India’s drone policy: Here is all you need to know

Wed, 2018-08-29 15:28 -- SCC India Staff


India’s drone policy: Here is all you need to know After a couple of years of deliberation and ending a long period of ambiguity and confusion, the Director General of Civil Aviation has finally announced its policy for remotely piloted aircraft or drones. Set to come into effect from December 1, 2018, the new policy defines what will be classified as remotely piloted aircraft, how they can be flown and the restrictions they will have to operate under. Here is a look at the policy in detail.

The DGCA has defined remotely piloted aircraft (RPA) as an unmanned aircraft piloted from a remote pilot station. “The remotely piloted aircraft, its associated remote pilot station(s), command and control links and any other components forms a Remotely Piloted Aircraft System (RPAS),” the policy states. Also, as per the civil aviation requirements – issued under the provisions of Rule 15A and Rule 133A of the Aircraft Rules, 1937 – these RPAs will need a Unique Identification Number (UIN), Unmanned Aircraft Operator Permit (UAOP) and need to adhere to other operational requirements.

The DGCA has segregated drones into five different categories:
i) Nano: Less than or equal to 250 grams
ii) Micro: From 250 grams to 2 kg
iii) Small: From 2 kg to 25 kg
iv) Medium: From 25 kg to 150 kg
v) Large: Greater than 150 kg
All drones, other than in the nano category, shall apply to DGCA for import clearance and based on that Directorate General of Foreign Trade shall issue license for import of RPAS.

Unmanned Aircraft Operator Permit (UAOP)
Operators of civil drones will need to get a permit from the DGCA. There are exceptions for:
i) Nano RPA operating below 50 feet (15 m) in uncontrolled airspace / enclosed premises.
ii) Micro RPA operating below 200 feet (60 m) in uncontrolled airspace / enclosed premises – but will need to inform local police 24 hours prior.
iii) RPA owned and operated by NTRO, ARC and Central Intelligence Agencies but after intimating local police.

The DGCA has to issue the UAOP within seven working days provided all the documents are complete. This UAOP shall be valid for five years and not transferrable. The policy also stipulates that RPAs shall be flown only by someone over 18 years of age, having passed 10th exam in English, and undergone ground/ practical training as approved by DGCA.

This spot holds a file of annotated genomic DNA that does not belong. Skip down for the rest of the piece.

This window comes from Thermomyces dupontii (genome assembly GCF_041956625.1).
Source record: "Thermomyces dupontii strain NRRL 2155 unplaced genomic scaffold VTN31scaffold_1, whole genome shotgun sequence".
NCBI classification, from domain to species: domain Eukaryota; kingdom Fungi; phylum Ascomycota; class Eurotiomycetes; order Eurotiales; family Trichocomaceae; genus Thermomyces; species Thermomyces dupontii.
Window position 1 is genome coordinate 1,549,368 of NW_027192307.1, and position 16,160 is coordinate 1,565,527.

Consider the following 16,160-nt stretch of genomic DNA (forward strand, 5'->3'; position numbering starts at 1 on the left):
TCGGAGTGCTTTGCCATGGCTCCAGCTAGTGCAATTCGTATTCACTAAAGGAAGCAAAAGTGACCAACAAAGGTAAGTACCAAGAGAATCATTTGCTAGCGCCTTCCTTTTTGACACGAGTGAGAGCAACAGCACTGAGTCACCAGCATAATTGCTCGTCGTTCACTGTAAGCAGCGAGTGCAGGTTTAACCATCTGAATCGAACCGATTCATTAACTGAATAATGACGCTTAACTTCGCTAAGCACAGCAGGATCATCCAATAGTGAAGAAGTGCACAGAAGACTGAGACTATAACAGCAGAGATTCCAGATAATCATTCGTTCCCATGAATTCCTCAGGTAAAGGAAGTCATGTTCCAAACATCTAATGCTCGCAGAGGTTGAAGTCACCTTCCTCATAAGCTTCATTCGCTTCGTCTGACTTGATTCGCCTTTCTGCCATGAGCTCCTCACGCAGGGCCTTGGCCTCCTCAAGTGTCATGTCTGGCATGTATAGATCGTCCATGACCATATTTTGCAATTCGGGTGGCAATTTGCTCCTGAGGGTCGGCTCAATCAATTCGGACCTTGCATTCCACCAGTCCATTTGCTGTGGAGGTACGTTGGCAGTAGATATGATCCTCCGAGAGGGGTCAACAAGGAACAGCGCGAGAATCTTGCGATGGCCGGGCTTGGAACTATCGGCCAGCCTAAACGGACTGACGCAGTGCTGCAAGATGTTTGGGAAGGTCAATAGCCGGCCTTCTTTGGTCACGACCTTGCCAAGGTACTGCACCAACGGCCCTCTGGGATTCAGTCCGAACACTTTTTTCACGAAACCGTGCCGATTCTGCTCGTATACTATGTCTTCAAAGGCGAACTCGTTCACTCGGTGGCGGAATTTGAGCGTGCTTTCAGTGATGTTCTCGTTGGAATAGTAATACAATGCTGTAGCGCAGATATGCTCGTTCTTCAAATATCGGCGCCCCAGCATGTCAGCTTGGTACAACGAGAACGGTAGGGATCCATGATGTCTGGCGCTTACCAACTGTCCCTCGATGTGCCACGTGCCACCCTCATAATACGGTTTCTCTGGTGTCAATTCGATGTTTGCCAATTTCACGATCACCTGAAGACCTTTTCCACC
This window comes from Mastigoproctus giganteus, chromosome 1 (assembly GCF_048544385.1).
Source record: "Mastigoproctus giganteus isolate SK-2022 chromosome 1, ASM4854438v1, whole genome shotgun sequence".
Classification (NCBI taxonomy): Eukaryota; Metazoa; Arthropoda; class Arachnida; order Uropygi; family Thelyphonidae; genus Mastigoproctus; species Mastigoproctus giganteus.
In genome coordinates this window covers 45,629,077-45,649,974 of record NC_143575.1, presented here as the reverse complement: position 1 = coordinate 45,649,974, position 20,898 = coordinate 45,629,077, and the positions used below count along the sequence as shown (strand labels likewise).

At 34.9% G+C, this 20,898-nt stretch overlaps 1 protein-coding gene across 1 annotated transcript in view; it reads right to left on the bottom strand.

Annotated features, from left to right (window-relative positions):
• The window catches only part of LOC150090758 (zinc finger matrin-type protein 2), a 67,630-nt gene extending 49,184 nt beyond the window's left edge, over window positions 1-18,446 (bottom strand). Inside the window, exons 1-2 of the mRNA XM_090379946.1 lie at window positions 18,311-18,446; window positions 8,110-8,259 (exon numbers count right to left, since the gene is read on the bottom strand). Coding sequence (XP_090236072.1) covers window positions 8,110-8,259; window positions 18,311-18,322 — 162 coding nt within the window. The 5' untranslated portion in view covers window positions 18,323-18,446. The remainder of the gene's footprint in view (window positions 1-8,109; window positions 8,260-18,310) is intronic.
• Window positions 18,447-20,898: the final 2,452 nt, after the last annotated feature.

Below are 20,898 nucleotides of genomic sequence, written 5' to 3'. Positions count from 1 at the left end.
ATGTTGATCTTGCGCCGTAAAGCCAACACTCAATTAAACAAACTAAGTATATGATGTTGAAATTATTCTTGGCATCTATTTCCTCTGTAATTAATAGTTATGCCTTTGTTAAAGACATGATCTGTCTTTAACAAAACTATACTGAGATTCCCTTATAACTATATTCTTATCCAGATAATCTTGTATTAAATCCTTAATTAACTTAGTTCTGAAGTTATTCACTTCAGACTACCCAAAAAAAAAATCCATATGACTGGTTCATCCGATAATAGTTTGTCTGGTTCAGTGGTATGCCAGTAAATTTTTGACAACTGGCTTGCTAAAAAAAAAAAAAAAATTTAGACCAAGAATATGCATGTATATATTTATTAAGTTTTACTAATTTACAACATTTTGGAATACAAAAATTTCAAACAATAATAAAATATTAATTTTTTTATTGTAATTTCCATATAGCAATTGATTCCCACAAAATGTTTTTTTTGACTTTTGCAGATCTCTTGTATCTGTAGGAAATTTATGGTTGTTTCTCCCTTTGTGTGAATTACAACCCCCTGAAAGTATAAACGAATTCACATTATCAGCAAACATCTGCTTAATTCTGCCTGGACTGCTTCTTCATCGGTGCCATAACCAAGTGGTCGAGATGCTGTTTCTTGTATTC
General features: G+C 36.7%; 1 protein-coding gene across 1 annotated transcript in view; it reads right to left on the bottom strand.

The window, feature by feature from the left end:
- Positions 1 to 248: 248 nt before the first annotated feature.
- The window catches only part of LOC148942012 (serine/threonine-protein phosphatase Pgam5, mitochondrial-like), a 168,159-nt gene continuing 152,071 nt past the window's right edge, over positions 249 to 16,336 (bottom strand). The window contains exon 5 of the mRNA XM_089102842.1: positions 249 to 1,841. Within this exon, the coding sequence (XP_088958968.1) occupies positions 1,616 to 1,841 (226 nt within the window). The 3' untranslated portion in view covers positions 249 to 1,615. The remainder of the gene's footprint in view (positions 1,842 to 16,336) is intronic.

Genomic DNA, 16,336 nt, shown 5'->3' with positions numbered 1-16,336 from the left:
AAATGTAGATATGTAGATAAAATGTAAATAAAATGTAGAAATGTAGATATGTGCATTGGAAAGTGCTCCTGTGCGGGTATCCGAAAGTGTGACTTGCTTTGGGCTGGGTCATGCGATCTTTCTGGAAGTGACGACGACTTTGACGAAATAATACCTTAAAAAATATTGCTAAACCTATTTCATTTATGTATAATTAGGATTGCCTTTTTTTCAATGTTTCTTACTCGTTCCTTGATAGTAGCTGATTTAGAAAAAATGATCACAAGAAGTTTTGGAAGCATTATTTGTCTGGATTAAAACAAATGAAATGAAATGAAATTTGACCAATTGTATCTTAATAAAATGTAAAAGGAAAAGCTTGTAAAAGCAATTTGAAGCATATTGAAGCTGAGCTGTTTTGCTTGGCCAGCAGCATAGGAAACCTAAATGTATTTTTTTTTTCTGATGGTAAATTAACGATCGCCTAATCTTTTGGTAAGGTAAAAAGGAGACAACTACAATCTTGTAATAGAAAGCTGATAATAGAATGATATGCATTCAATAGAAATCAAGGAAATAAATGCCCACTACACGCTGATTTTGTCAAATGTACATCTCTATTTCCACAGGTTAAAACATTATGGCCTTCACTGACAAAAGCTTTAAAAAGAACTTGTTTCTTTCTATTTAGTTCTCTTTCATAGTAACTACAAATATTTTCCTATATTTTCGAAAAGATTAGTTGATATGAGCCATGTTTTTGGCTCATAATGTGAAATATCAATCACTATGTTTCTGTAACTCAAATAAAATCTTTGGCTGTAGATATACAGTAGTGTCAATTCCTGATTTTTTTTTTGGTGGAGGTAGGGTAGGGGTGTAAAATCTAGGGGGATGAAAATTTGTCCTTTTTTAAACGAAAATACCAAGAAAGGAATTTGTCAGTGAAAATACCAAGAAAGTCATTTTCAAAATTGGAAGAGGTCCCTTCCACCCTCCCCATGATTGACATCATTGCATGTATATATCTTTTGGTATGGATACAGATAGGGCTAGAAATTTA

How can drones be operated in India?
The basic operating procedure will restrict drone flights to the daytime only and that too within “Visual Line of Sight (VLOS)”. This applies to all categories. Also, along with other SOPs, the DGCA has clarified that no remote pilot can operate more than one RPA at any time. Plus, manned aircraft will also get priority. There can’t be any human or animal payloads, or anything hazardous. It cannot in any manner cause danger to people or property. An insurance will be mandatory to cover third-party damage.

What are the restrictions in place for drones in India? RPAs cannot be flown within 5 km of the perimeters of the airports in Mumbai, Delhi, Chennai, Kolkata, Bengaluru and Hyderabad and within 3 km from the perimeter of any other airport.

It cannot fly within “permanent or temporary Prohibited, Restricted and Danger Areas” and within 25 km from international border, which includes the Line of Control (LoC), Line of Actual Control (LAC) and Actual Ground Position Line (AGPL). It cannot fly beyond 500 m into sea from the coast line and within 3 km from perimeter of military installations. It also cannot fly within a 5 km radius of the Vijay Chowk in Delhi, within 2 km from perimeter of strategic locations/vital installations notified by Ministry of Home Affairs and within 3 km from radius of State Secretariat Complexes.

It also cannot be operated from a mobile platform such as a moving vehicle, ship or aircraft. Eco-sensitive zones around National Parks and Wildlife Sanctuaries are off-limits without prior permission. Violations will be acted on under relevant sections of the IPC and the Aircraft Act 1934.